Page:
Balicki: Frittelli provides Hollywood ending

Dylan Frittelli celebrates after sinking his putt at No. 18 during the finals of match play at the 2012 NCAA Championship. Texas defeated Alabama for the National Championship.

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In its wildest dreams at the start of the week, if the NCAA Golf Committee could have written its own Hollywood script for this year’s NCAA Division I Men’s Championship at Riviera Country Club, it would have no doubt included these scenes:

• The nation’s No. 1 and No. 2 teams meeting in the final match, as well as the nation’s top two ranked individuals squaring off against each other in one of the five head-to-head matches.

• One team falling behind early, then rallying in the final three matches to keep its title hopes alive.

• The national title going down to the final twosome on the course, ending when a senior All-American sinks a long birdie putt on the 18th hole to complete the comeback and win the championship for his team.

Heading into this year’s NCAA finals just a short drive from Hollywood, that scenario seemed like a farfetched plot, especially considering that in the three previous NCAA finals using the match-play format for the final eight teams, Nos. 1 and 2 never had met.

But that is exactly what happened June 3 at this famed L.A. course.

There was no David vs. Goliath matchup this year. This was more a clash of the titans, as top-ranked Texas and No. 2 Alabama faced off with a national championship at stake.

When Dylan Frittelli, the lone senior in the Texas lineup, finally drained a 30-foot birdie putt on the 18th hole to end a tight, tense afternoon, it was the Longhorns who erupted in celebration.

The 3-2 victory gave Texas its first NCAA men’s golf title since it won back-to-back crowns in 1971-72 behind Ben Crenshaw and Tom Kite.

“Unbelievable,” said Texas coach John Fields, in his 15th season with the Longhorns. “I’ve been out here (coaching) for 25 years. It’s what everyone wants to do, and it’s so special when you can do it because it’s something that’s so hard.

“It’s just wonderful all the way around,” Fields said as he received hugs from his wife and two children. “(Our players) were under a lot of pressure all season long, and especially this week coming in No. 1. But these guys handled it, and I’m just so proud of each of them.”

It marked Texas’ eighth victory of the season to go with three runner-up finishes it had leading into the NCAA finals.

For Alabama coach Jay Seawell, it was an unfulfilling final scene.

“Disappointed? Of course,” said Seawell, whose team won six times this season, all in the spring. “I might never quit hurting. But it was one heck of a battle out there, and we have no reason to hang our heads.

“You had No. 1 against No. 2, and it came down to a very thrilling ending. So if you look at the overall picture, this has been great for college golf. I just wish it could have ended differently.”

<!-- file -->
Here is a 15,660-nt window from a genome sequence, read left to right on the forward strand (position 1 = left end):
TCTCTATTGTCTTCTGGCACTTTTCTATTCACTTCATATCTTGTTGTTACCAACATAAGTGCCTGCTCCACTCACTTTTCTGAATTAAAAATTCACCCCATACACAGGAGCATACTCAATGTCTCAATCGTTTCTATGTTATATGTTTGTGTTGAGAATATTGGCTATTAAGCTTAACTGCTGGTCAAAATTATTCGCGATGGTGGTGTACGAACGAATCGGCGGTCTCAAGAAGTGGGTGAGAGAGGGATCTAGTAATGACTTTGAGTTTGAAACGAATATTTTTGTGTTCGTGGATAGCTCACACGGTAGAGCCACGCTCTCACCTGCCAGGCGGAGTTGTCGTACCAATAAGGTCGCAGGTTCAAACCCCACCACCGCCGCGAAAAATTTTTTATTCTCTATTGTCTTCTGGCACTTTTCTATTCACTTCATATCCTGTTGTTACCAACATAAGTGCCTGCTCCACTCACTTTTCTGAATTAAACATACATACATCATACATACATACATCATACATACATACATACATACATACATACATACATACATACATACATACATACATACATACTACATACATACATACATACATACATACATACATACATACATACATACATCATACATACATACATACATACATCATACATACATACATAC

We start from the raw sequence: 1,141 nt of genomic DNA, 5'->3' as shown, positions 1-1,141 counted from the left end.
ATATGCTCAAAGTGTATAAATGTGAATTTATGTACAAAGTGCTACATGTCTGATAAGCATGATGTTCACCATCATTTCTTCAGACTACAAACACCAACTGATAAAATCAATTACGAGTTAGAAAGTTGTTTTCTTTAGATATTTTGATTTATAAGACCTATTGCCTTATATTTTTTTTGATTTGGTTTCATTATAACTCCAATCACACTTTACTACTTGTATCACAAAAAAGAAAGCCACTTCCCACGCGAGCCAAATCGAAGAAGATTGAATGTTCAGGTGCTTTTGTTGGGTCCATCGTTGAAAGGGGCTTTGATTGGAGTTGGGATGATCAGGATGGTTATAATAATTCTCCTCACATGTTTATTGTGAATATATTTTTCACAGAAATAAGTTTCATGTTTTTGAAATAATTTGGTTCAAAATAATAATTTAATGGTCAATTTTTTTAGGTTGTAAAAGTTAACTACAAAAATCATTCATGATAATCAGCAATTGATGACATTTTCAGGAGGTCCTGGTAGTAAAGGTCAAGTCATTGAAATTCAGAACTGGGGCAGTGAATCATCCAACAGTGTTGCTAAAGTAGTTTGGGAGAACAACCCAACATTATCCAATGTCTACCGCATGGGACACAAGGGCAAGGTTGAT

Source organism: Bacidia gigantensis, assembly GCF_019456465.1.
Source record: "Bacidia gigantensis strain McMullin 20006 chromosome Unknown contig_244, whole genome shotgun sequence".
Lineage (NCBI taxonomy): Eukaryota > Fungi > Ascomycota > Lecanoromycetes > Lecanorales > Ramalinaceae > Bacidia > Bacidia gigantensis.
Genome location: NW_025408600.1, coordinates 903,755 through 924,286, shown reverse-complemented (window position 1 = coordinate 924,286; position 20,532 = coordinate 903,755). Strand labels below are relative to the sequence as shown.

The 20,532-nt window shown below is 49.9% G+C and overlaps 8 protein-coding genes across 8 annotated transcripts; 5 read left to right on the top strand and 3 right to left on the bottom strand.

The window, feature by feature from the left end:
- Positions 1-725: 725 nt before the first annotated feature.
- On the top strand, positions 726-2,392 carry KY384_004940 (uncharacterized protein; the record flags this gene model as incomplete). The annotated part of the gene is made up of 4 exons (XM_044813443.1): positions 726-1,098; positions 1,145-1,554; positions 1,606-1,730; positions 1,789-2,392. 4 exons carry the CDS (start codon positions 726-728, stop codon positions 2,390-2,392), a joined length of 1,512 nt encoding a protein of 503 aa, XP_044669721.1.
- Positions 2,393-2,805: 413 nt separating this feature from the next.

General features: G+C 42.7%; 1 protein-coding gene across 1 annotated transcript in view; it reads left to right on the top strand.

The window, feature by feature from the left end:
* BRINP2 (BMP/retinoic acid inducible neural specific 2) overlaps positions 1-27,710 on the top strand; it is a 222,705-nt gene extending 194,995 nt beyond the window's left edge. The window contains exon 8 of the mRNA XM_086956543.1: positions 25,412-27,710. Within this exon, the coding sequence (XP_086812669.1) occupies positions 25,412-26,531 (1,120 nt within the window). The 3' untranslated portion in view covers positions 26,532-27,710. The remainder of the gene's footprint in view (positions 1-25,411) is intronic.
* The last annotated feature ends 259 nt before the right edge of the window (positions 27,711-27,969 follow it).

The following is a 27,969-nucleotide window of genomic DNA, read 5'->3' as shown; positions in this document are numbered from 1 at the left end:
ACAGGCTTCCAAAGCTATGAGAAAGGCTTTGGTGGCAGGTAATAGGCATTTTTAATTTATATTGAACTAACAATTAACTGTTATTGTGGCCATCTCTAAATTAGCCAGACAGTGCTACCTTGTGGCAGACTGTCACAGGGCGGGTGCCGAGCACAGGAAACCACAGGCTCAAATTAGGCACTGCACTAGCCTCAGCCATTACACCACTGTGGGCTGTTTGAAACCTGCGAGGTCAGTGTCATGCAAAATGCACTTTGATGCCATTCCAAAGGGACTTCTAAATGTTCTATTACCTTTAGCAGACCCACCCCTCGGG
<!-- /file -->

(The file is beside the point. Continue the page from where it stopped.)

Alabama took the early lead when, in the first match out, Bobby Wyatt eagled the par-5 17th, then chipped in from 35 feet for birdie at 18 for a dramatic 1-up victory over Toni Hakula.

Shortly thereafter, the Tide went up 2-0 when Hunter Hamrick, who won the opening hole with an eagle and then captured four consecutive holes (Nos. 6-9), rolled past Julio Vegas, 6 and 5, in the final pairing.

But the Longhorns were up in the three matches still on the course, and they made the most of the middle of their lineup. Cody Gribble was 2 up at the turn and made it stand to put the first Texas point on the board, beating Alabama’s Scott Strohmeyer, 2 and 1.

In the other 1 vs. 2 battle, second-ranked Longhorn Jordan Spieth tied the overall match at 2-2 by defeating top-ranked Justin Thomas, 3 and 2. Spieth was 3 up through 10 holes before Thomas finally won his first hole at No. 11. Thomas cut the margin to one hole by winning the 13th, but Spieth answered by winning 14 with a birdie, then holing out from the fairway for eagle to win 15.

That set the stage for the showdown between Frittelli and Cory Whitsett, a match that went back and forth all day. Frittelli won the ninth hole to go 1 up, but Whitsett won Nos. 10 and 12 to take the lead. Frittelli again went ahead by winning 15 with a birdie and 16 with a par, only to watch Whitsett sink a 10-foot birdie putt on 17 to square the match.

After Whitsett hit his approach shot into the kikuyu grass left of the 18th green, Frittelli knocked his shot safely onto the putting surface, 30 feet from the hole. Whitsett then undercut his wedge shot attempt, moving his ball only an inch or so. He then chipped onto the green to about 3 feet.

After Frittelli and Texas assistant coach Ryan Murphy sized up the putt, the first-team All-American and South Africa native ran it home dead center.

“When the ball was about 2 feet from the hole, I looked away,” Frittelli said. “I knew it was in, and I just wanted to get to my teammates as soon as possible.”

His Texas teammates exploded onto the green and smothered their departing senior.

“Amazed. Shocked. Those are the words that quickly come to mind,”

Frittelli said amid the pandemonium. “I couldn’t have dreamt up something like this. To end my college career with a putt like that for us to win the national championship is just magical.”

Said Murphy, who walked every step with Frittelli in the final, “I’m just so happy for him. He is so special.

“To have him make that putt to win it, you couldn’t have drawn it up any better.”

Even if you’re a Hollywood screen writer.

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